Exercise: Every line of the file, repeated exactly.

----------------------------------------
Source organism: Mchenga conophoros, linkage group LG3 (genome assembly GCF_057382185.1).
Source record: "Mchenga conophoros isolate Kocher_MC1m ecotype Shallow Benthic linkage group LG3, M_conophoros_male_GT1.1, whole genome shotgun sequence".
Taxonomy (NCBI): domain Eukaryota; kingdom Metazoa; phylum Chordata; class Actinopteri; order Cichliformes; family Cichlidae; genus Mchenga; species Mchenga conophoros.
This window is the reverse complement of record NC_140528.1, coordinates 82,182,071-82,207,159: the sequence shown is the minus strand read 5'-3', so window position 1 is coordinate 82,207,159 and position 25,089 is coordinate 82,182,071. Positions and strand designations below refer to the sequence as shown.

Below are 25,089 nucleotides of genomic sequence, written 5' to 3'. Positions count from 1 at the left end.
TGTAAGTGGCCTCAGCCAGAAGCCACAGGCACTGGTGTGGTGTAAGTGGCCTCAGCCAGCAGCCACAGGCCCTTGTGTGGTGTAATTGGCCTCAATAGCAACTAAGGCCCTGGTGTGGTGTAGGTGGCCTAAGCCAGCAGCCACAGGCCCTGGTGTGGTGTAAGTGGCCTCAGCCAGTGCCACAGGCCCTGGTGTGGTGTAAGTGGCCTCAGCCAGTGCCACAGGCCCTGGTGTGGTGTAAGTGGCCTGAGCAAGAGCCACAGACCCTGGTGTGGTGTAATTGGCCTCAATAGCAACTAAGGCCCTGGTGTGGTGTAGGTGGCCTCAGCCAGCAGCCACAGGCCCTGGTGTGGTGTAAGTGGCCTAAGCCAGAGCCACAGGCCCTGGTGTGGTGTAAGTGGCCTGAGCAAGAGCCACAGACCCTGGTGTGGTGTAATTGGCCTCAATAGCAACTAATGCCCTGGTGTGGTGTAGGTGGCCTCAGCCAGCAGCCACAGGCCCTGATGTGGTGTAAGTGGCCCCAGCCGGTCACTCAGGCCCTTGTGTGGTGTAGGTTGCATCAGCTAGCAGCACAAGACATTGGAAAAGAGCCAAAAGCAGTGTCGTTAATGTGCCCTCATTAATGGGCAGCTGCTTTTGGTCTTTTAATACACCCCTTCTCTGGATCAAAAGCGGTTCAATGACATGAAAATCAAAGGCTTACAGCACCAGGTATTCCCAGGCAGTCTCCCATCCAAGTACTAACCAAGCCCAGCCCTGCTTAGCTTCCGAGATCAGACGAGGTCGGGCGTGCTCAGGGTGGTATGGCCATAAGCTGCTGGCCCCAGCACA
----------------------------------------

Source organism: Mchenga conophoros, linkage group LG3 (genome assembly GCF_057382185.1).
Source record: "Mchenga conophoros isolate Kocher_MC1m ecotype Shallow Benthic linkage group LG3, M_conophoros_male_GT1.1, whole genome shotgun sequence".
Taxonomy (NCBI): domain Eukaryota; kingdom Metazoa; phylum Chordata; class Actinopteri; order Cichliformes; family Cichlidae; genus Mchenga; species Mchenga conophoros.
This window is the reverse complement of record NC_140528.1, coordinates 82,182,071-82,207,159: the sequence shown is the minus strand read 5'-3', so window position 1 is coordinate 82,207,159 and position 25,089 is coordinate 82,182,071. Positions and strand designations below refer to the sequence as shown.

Below are 25,089 nucleotides of genomic sequence, written 5' to 3'. Positions count from 1 at the left end.
TGTAAGTGGCCTCAGCCAGAAGCCACAGGCACTGGTGTGGTGTAAGTGGCCTCAGCCAGCAGCCACAGGCCCTTGTGTGGTGTAATTGGCCTCAATAGCAACTAAGGCCCTGGTGTGGTGTAGGTGGCCTAAGCCAGCAGCCACAGGCCCTGGTGTGGTGTAAGTGGCCTCAGCCAGTGCCACAGGCCCTGGTGTGGTGTAAGTGGCCTCAGCCAGTGCCACAGGCCCTGGTGTGGTGTAAGTGGCCTGAGCAAGAGCCACAGACCCTGGTGTGGTGTAATTGGCCTCAATAGCAACTAAGGCCCTGGTGTGGTGTAGGTGGCCTCAGCCAGCAGCCACAGGCCCTGGTGTGGTGTAAGTGGCCTAAGCCAGAGCCACAGGCCCTGGTGTGGTGTAAGTGGCCTGAGCAAGAGCCACAGACCCTGGTGTGGTGTAATTGGCCTCAATAGCAACTAATGCCCTGGTGTGGTGTAGGTGGCCTCAGCCAGCAGCCACAGGCCCTGATGTGGTGTAAGTGGCCCCAGCCGGTCACTCAGGCCCTTGTGTGGTGTAGGTTGCATCAGCTAGCAGCACAAGACATTGGAAAAGAGCCAAAAGCAGTGTCGTTAATGTGCCCTCATTAATGGGCAGCTGCTTTTGGTCTTTTAATACACCCCTTCTCTGGATCAAAAGCGGTTCAATGACATGAAAATCAAAGGCTTACAGCACCAGGTATTCCCAGGCAGTCTCCCATCCAAGTACTAACCAAGCCCAGCCCTGCTTAGCTTCCGAGATCAGACGAGGTCGGGCGTGCTCAGGGTGGTATGGCCATAAGCTGCTGGCCCCAGCACA